All of this combines to make drive loss — and thus data loss — a very remote occurrence, even as SSDs expand their role as an enterprise workhorse. ... th-ssds-2/

so my question is

2x 500gb? or 1x 1tb m.2 ssd? :'

spikemixture wrote:
Tue Jul 16, 2019 11:02 am
M.2 - 2x Crucial MX500 500GB - (Raid 1) - VM
I noticed you are using the mx500 500gb i just got. also 2x raid1 which is my planned config.

mind sharing your experience with them? what kind of read/writes do you get with that setup (raid1) ? also how is the sustained write speeds especially? :'

Re: [guide] budget m.2 ssd sata 2019

Posted: Mon Jul 15, 2019 11:05 pm
by Moogle Stiltzkin
*re-ordered some of the links to the first post to make it more organized

Re: [guide] budget m.2 ssd sata 2019

Posted: Wed Jul 17, 2019 6:25 pm
by Moogle Stiltzkin
SanDisk’s 3D NAND Internal SSDs for Both Desktop & Laptop Are Dirt Cheap, Available in Several Capacities, Only on Prime Day 2019

There is no greater feeling than experiencing an enormous speed boost thanks to installing a brand new internal SSD. SanDisk’s Ultra 3D NAND internal solid state drives can be outfitted into both desktops and laptops (those models that possess a 2.5-inch drive bay) but what’s even better is that on Amazon Prime Day 2019, these SSDs have been discounted immensely to the point where even the 2TB version looks like a bargain.

SanDisk’s Ultra 3D NAND SSDs are available in the 250GB, 500GB, 1TB, and 2TB capacity models, giving you a lot of choices to get started. Also, the company claims that its 3D NAND technology provides increased endurance to help your SSDs last much longer while also using less power in both idle and load states. Coming to the speeds, 2.5-inch SSDs max out at 550MB/s and there is nothing different about SanDisk’s offerings during Prime Day 2019.

Sequential read speeds of 550MB/s and write speeds of 525MB/s can be experienced and on top of that, you also get a limited 5-year manufacturer warranty, meaning anything that happens to these drives in less than half a decade, you’ll be taken care of. Whether you want to make this your primary drive for booting purposes or a secondary option for storing programs, rest assured, speed and reliability is going to be the least of your worries.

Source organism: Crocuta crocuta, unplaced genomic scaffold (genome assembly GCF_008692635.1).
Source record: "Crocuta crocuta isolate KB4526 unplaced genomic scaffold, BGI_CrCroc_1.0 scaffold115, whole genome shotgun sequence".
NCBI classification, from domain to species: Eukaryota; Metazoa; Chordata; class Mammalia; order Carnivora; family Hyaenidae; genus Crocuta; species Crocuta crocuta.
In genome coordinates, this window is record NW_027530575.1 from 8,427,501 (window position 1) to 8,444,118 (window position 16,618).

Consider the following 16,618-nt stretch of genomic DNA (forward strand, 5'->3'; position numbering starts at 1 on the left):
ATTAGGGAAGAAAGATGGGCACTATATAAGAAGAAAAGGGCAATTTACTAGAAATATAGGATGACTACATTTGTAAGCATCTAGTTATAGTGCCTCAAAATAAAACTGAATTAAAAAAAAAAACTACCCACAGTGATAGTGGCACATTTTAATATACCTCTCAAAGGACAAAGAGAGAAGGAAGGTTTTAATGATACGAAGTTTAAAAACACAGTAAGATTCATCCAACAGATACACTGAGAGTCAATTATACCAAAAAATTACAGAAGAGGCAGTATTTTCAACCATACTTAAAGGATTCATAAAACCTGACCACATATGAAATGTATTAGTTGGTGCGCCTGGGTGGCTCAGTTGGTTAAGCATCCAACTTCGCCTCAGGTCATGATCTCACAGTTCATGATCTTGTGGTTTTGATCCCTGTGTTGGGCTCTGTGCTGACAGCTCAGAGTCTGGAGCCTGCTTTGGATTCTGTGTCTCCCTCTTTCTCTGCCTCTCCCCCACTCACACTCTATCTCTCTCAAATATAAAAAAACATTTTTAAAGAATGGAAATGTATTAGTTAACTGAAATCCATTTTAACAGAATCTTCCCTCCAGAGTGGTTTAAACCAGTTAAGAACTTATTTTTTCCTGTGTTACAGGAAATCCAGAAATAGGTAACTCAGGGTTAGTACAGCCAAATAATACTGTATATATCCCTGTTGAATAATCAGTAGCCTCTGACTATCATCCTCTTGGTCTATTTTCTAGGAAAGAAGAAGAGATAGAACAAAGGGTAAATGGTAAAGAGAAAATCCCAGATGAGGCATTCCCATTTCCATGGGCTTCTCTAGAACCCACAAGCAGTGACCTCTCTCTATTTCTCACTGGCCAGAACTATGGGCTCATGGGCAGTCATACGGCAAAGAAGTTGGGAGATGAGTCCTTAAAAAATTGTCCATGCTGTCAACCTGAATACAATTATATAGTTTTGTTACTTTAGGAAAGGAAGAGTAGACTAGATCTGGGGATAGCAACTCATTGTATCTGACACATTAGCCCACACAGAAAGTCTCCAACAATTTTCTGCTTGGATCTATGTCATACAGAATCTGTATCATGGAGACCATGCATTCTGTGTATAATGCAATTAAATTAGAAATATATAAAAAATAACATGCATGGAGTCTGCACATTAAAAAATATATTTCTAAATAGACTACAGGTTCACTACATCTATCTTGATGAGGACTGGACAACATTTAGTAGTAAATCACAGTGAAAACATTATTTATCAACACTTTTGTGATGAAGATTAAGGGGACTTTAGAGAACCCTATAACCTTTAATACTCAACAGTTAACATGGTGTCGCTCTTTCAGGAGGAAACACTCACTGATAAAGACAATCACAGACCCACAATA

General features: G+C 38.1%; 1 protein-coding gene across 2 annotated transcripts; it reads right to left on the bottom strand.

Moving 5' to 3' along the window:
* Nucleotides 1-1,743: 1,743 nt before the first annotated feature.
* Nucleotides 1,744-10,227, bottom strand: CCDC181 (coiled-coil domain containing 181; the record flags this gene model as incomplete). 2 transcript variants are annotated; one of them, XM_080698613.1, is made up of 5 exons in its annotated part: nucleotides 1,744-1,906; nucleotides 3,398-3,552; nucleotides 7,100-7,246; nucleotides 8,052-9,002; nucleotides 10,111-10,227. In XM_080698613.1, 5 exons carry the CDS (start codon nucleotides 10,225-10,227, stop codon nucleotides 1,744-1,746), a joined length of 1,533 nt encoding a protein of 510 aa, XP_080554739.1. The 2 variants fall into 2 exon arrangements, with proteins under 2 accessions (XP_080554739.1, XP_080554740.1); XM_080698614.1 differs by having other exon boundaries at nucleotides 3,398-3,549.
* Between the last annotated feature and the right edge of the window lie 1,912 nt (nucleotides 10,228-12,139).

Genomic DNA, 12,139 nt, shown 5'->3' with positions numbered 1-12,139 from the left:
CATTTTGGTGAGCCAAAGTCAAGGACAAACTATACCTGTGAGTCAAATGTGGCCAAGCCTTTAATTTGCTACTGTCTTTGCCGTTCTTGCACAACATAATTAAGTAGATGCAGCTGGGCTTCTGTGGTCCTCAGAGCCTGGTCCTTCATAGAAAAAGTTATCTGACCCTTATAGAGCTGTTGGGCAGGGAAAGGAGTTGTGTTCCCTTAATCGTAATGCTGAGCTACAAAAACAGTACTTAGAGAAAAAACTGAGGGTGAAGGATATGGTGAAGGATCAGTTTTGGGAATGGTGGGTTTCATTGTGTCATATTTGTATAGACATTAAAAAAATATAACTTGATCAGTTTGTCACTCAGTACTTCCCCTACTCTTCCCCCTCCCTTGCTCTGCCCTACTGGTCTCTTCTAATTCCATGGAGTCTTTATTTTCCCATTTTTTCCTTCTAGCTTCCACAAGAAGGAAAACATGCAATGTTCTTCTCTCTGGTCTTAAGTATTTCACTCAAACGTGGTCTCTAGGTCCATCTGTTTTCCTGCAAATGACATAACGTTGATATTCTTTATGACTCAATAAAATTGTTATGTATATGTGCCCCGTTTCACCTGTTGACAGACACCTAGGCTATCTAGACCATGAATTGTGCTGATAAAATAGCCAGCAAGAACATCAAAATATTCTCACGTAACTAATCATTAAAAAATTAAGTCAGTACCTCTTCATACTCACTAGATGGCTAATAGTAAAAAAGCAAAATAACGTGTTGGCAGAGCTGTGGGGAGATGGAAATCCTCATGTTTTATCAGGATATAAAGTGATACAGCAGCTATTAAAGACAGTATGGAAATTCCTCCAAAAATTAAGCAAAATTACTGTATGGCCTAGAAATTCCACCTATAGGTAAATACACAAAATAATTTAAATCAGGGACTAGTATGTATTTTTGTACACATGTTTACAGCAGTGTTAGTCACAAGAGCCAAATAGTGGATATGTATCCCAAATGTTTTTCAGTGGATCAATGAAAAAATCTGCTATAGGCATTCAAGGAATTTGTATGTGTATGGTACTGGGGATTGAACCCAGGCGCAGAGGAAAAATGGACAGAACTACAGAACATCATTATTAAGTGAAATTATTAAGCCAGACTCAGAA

Get SanDisk Ultra 3D NAND internal SSD 250GB for $49.99
Get SanDisk Ultra 3D NAND internal SSD 500GB for $59.99 (12 percent discount)
Get SanDisk Ultra 3D NAND internal SSD 1TB for $109.99 (8 percent discount)
Get SanDisk Ultra 3D NAND internal SSD 2TB for $192.99 ($47 discount)
sauce ... -day-2019/

Sandisk 3d = wd blue 3d :)

Samsung 860 EVO SSDs Get Discounted up to a Whopping $322 During Prime Day 2019

Amazon’s Prime Day 2019 is well into its second day, which means you still have some time left to save up on some essential items. For instance, if you think your PC or laptop needs a performance boost, there are some killer deals on Samsung’s 860 EVO SSD solutions right now. The South Korean giant is hands down the leader when it comes to SSDs, and thus you might want to think twice before passing up on this offer.

The Samsung SSD 860 EVO is up to 35 percent off on Amazon right now. Underpinned by the V-NAND technology and a proprietary controller, the 2.5-inch 860 EVO can be counted upon to provide enduring and fast performance. The 1TB 860 EVO SSD has gone down from $199.99 to $129.99, which means you will be able to save 70 bucks on the drive if you buy it today.

If you are looking for something faster and larger in terms of capacity, the drive is also available in 2TB and 4TB variants. The 2TB 860 EVO is retailing for $279.99 right now on Amazon, after a discount of $120 and the 4TB drive can be had for $577.99 as its price has been reduced by a mammoth $322.

It goes without saying that you need to be an Amazon Prime member to be able to avail these deals. Not sure if this will work for you? Sign up for a 30-day trial which is absolutely free and find it out for yourself.

Get the 860 EVO 1TB SSD for $129.99 ($70 discount)
Get the 860 EVO 2TB SSD for $279.99 ($120 discount)
Get the 860 EVO 4TB SSD for $577.99 ($322 discount) ... -day-2019/

i'm not sure but maybe there are m.2 sata deals, you can try check yourself 8)

Re: [guide] budget m.2 ssd sata 2019

Posted: Thu Aug 01, 2019 3:35 pm
by Moogle Stiltzkin
This is a 2019 M.2 NVME ssd guide

in it, the tech guru suggest to go with 1tb rather than 500gb ssds. updated info.

It' s not really for the M.2 SATA guide (for the thread), but he does mention it in part, as to what m.2 SATA role still plays.

If you are opting for a QM2 with NVME support then it may help you.

Re: [guide] budget m.2 ssd sata 2019

Posted: Thu Aug 08, 2019 5:11 pm
by Moogle Stiltzkin
Western Digital and its manufacturing partner Toshiba Memory Co. (TMC) had managed to resume normal operation of almost all of their joint production lines at their Yokkaichi Operations campus in Japan, Western Digital said on Wednesday. Damages to wafer and manufacturing tools will cost Western Digital up to $339 million in total.

By now, virtually all production capacities at the Yokkaichi Operations are back online, according to Steve Milligan, chief executive of Western Digital.
“Western Digital and TMC teams have worked diligently on recovery activities and as of now, nearly all of the equipment in the fabs has returned to normal operations.”
The company believes that all the lost wafers will be contained in the September quarter, but the incurred damages will be quite vast. In Q4 FY2019 (Q2 C2019) the company took a $145 million charge for impacted equipment as well as operations, and plans to take another $170 – $190 million write-off in the September quarter. As a result, the impact on Western Digital will total $315 – $339 million.

Being a private company, Toshiba Memory does not disclose the impact of the accident, but if the company lost the equal number of wafers and has had to restore its production capacities, so its losses will be comparable to those of Western Digital. Overall, the 13-minute power outage will cost the two companies $630 to $678 million. ... operations